Daisy took to B-P with daunting enthusiasm. Like Daisy he was interested in theater and sculpture. But Daisy, who considered herself a failure in the dark jungles of conjugal love, was most thrilled by his uncomplicated and uncompromising vision of life. She invited him everywhere. She teased him about the future Mrs. Baden-Powell. She wrote him letters faster than he, a most punctilious letter-answerer, could reply. She read his palm. The lines, she recorded, “are very odd and contradictory. The impression he makes on one is equally contradictory. All of his portraits and all of his writings represent him in action, essentially a man of war, though never has any human given me such a feeling of peace. He rushes from one engagement to another, though he doesn’t strike me as restless or pushed or driven. It may be because in his own mind he is not personally seeking anything. His activities are for mankind and he has, perhaps, eliminated the effort to attain things for himself. To him his own life, as a saint, is apparently unimportant. ”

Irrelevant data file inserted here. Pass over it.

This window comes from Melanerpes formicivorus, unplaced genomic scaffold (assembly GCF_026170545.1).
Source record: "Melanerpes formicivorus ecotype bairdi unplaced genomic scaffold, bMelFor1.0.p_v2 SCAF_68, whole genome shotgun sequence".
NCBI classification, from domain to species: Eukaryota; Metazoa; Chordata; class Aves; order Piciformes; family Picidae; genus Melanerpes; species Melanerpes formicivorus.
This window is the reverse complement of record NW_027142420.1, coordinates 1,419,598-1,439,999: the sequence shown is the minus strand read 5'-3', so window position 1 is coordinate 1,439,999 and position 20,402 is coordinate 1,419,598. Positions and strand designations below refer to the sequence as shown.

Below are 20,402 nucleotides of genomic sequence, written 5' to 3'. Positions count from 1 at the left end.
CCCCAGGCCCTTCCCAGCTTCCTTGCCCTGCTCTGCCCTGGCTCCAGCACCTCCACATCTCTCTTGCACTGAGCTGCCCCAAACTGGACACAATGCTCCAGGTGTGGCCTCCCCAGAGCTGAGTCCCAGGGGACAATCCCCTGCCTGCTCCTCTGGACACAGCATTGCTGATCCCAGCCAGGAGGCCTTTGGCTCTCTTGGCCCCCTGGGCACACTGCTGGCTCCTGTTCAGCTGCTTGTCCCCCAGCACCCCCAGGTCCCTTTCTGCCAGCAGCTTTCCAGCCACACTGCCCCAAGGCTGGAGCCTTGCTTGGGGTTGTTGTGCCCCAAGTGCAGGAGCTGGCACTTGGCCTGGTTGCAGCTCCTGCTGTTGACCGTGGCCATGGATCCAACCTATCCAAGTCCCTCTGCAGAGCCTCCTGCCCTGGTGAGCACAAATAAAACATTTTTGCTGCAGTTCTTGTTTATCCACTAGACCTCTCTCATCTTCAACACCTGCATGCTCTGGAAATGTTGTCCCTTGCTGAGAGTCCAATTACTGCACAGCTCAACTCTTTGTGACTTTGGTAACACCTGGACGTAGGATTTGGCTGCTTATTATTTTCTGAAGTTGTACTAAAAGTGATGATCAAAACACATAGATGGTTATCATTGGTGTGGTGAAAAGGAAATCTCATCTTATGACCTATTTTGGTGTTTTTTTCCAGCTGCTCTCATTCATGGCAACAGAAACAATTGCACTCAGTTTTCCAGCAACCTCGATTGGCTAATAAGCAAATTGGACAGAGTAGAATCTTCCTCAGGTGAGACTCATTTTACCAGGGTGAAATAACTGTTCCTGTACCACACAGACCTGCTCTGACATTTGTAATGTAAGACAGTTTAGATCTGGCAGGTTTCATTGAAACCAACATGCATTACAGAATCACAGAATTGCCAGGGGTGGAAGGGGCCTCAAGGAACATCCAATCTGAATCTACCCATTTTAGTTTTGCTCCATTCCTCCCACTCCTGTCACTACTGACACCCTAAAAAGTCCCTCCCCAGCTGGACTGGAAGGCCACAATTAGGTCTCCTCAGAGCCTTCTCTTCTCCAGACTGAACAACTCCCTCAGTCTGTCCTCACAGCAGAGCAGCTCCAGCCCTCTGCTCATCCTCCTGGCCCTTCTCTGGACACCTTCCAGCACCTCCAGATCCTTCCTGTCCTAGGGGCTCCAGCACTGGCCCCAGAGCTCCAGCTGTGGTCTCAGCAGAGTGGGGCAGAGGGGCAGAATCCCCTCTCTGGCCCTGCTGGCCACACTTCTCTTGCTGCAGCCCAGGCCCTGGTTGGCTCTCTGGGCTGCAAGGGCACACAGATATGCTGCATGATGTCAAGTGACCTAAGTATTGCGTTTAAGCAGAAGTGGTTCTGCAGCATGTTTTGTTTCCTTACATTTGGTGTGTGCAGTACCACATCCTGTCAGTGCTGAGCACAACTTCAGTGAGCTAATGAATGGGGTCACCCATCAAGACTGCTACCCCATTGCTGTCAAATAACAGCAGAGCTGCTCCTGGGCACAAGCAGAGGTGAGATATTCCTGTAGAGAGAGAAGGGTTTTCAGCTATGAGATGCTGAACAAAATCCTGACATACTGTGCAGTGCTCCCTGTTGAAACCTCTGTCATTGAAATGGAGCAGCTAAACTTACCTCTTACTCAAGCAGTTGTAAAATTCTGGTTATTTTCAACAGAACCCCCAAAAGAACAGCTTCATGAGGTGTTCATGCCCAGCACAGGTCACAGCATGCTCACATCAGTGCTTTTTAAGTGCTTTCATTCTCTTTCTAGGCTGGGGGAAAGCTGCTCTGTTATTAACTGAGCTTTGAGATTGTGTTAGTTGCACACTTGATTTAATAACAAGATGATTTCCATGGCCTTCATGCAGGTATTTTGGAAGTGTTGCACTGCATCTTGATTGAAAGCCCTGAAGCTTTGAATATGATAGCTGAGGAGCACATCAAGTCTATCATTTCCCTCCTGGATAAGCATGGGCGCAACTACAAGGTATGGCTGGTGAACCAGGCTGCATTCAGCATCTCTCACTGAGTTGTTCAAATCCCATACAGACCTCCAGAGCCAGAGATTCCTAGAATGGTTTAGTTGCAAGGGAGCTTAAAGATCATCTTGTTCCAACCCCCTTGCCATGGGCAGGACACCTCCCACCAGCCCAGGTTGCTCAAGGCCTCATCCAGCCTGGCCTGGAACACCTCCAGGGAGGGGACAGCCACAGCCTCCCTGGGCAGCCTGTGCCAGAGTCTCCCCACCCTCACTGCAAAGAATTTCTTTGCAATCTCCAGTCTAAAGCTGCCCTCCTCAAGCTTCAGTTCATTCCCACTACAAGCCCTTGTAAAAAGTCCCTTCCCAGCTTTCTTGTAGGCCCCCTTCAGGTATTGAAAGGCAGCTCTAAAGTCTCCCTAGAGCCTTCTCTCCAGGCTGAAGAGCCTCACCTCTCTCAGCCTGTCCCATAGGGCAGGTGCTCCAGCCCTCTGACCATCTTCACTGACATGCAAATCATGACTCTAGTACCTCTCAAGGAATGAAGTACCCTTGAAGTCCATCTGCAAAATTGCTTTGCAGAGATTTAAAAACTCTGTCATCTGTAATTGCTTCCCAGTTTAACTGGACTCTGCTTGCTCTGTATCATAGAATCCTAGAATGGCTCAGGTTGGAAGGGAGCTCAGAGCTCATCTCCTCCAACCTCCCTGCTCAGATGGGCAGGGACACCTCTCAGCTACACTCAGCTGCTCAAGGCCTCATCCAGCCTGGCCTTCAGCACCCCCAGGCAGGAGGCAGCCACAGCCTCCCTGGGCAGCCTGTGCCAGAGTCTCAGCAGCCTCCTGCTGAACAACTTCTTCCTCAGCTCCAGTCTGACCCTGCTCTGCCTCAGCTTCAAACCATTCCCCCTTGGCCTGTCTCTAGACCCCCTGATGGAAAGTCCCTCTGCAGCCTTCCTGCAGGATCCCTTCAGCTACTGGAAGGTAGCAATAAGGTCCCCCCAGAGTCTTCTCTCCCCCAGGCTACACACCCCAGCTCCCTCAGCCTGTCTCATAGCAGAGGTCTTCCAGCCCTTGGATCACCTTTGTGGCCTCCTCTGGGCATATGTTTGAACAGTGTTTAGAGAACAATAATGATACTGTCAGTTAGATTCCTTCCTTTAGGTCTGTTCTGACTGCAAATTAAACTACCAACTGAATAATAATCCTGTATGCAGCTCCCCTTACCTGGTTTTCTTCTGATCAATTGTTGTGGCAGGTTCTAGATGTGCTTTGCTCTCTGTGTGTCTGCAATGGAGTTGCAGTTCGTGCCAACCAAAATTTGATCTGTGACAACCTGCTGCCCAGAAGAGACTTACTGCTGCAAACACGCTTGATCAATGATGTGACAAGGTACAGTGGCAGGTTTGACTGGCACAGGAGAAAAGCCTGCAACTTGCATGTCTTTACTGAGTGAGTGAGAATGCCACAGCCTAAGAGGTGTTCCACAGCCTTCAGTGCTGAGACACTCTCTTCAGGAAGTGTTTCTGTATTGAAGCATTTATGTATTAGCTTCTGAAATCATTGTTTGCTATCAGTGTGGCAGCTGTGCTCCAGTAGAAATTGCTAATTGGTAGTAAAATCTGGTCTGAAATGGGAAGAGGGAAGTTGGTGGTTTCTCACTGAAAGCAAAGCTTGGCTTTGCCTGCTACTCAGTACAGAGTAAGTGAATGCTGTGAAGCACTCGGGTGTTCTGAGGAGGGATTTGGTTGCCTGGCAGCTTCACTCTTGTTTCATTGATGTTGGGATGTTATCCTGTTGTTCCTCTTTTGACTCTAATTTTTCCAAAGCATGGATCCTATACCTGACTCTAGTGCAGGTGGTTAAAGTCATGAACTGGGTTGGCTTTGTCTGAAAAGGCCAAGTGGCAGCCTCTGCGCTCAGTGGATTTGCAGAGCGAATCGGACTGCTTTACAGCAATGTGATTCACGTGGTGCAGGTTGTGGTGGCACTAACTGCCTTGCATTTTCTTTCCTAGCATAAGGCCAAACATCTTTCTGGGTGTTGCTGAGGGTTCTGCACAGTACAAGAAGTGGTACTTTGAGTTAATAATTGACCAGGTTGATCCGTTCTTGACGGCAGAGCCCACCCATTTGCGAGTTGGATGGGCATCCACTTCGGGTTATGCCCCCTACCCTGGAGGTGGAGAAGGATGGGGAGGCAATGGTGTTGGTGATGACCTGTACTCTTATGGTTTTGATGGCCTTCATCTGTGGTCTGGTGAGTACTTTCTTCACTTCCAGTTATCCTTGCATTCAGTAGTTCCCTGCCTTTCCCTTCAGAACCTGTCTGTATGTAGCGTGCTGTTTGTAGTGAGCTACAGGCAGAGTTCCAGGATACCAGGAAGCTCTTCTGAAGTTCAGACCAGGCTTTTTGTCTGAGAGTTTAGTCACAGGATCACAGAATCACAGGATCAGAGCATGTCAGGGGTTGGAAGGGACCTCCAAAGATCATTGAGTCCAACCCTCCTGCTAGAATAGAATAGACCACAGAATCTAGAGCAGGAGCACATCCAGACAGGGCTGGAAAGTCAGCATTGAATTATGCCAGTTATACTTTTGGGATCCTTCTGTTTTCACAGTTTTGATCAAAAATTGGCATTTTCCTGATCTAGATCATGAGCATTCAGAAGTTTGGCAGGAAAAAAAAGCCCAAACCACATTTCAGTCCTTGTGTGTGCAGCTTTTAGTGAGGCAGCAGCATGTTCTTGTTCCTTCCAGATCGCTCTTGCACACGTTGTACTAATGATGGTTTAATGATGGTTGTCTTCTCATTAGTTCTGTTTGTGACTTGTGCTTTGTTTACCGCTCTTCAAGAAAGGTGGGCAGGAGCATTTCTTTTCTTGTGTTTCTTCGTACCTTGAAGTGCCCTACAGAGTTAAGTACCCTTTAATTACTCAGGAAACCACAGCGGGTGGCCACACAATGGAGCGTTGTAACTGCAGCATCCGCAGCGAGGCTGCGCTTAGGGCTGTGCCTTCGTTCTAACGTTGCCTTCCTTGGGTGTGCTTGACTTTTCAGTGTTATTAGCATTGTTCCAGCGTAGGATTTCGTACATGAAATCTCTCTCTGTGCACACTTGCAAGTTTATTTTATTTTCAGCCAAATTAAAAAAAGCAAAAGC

Daisy assumed that Baden-Powell was secretly miserable, but he gently resisted her interpretation. Finally seeing that, unlike Willy, B-P didn’t need her sympathy, Daisy concentrated on his spiritual meaning for her own life. “Today in the few moments I have had to myself, my mind has irresistibly dwelt on B-P. A sort of intuition comes over me that he believes I might make more out of my life, and that he has ideas, which if I follow them will open a more useful sphere of work before me in the future.”

 

WHATEVER MODEST INTEREST Baden-Powell may have had in making Daisy more useful was dwarfed by her own overwhelming desire to make him her cause. Since he didn’t need her personally, she attached herself to his mission.

Baden-Powell’s Scouting for Boys had come out in 1908, and in its wake some six thousand girls had applied to become Scouts. As far as B-P was concerned, they should be taught “home-making and mother-craft.” With the stipulation that they not use the Scout name or so much as greet a uniformed Boy Scout in public, he turned the notion for the Girl Guides over to his sister Agnes.